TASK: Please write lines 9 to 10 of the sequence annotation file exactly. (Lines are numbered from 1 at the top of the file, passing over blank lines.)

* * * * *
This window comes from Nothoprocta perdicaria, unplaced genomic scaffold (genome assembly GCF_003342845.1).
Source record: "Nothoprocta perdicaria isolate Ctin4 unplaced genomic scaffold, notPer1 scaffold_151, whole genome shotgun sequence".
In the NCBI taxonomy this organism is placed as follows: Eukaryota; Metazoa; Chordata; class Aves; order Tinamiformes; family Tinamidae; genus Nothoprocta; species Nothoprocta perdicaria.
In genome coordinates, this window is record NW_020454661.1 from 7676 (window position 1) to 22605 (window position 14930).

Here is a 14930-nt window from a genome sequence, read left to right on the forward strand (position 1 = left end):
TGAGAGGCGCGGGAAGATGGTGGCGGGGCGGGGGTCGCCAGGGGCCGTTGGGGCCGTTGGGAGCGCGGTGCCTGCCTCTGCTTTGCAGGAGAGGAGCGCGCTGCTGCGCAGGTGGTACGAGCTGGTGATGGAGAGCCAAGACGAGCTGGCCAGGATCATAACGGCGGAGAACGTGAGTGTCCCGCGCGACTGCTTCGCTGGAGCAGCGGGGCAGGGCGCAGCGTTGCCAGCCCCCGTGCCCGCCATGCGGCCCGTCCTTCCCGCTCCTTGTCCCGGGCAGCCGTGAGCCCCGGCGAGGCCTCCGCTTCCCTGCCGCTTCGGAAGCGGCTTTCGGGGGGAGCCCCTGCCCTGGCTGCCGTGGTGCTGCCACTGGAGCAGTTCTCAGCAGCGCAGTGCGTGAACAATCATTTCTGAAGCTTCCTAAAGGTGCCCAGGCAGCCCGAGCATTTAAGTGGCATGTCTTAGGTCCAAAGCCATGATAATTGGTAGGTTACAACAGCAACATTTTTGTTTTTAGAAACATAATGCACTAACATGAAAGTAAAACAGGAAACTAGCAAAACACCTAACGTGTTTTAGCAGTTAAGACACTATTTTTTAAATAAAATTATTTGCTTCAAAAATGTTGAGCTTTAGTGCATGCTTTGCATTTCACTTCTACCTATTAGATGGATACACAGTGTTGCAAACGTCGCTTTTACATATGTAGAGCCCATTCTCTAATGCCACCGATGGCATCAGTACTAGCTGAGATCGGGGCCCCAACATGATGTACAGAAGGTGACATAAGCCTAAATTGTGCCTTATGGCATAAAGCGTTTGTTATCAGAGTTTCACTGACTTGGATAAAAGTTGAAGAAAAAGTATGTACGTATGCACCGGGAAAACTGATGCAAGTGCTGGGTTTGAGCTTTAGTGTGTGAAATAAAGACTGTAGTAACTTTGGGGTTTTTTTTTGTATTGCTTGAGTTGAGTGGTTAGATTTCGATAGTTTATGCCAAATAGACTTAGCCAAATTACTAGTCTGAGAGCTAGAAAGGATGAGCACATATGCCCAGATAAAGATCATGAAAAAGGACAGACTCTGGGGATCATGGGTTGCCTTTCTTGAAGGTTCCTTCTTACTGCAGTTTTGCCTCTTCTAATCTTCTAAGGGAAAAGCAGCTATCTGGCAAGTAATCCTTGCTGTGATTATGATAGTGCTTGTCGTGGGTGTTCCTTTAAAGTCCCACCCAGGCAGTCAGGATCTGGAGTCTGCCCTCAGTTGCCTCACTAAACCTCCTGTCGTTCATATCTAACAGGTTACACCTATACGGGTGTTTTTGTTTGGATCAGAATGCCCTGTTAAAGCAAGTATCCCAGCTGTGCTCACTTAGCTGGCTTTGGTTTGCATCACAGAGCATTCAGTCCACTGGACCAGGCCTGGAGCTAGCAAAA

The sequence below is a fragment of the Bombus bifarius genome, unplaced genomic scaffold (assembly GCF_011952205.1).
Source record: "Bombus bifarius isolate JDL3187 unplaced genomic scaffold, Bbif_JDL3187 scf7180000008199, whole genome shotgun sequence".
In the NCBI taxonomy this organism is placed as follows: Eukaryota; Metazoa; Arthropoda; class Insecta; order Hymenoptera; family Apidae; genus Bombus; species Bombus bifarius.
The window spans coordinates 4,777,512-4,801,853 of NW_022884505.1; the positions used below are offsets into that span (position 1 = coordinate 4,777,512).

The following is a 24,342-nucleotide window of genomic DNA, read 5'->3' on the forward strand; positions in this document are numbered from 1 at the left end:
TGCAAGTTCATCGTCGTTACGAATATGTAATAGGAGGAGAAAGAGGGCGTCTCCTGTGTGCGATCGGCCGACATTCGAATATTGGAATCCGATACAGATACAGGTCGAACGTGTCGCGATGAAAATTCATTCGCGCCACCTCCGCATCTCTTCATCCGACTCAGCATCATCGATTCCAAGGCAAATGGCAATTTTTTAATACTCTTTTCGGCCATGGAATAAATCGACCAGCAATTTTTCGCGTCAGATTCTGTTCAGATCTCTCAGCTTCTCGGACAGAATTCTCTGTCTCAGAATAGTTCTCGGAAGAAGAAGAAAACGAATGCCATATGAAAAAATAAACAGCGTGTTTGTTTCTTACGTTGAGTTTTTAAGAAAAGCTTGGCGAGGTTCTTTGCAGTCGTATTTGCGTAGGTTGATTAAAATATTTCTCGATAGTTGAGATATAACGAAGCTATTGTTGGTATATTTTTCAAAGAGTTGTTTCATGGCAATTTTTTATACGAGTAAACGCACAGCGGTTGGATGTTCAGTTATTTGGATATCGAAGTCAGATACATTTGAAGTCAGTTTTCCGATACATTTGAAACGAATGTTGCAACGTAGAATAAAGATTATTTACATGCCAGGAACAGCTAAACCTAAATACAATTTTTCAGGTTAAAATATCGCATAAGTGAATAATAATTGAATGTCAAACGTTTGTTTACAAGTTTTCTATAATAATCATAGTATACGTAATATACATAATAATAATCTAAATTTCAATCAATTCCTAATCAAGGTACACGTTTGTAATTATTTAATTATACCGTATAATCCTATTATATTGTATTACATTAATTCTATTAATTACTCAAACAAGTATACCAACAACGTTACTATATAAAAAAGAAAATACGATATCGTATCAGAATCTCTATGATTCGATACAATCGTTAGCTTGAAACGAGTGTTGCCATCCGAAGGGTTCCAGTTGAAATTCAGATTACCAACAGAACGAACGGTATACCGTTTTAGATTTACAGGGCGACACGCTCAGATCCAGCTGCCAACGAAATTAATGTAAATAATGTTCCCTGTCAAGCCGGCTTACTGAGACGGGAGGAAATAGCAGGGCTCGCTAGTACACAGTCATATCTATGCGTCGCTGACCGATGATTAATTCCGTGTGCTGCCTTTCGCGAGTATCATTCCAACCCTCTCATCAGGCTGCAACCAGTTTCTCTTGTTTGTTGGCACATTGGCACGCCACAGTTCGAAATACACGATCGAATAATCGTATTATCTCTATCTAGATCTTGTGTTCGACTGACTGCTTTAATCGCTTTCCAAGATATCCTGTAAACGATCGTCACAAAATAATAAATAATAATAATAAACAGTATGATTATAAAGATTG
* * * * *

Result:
In the NCBI taxonomy this organism is placed as follows: Eukaryota; Metazoa; Arthropoda; class Insecta; order Hymenoptera; family Apidae; genus Bombus; species Bombus bifarius.
The window spans coordinates 4,777,512-4,801,853 of NW_022884505.1; the positions used below are offsets into that span (position 1 = coordinate 4,777,512).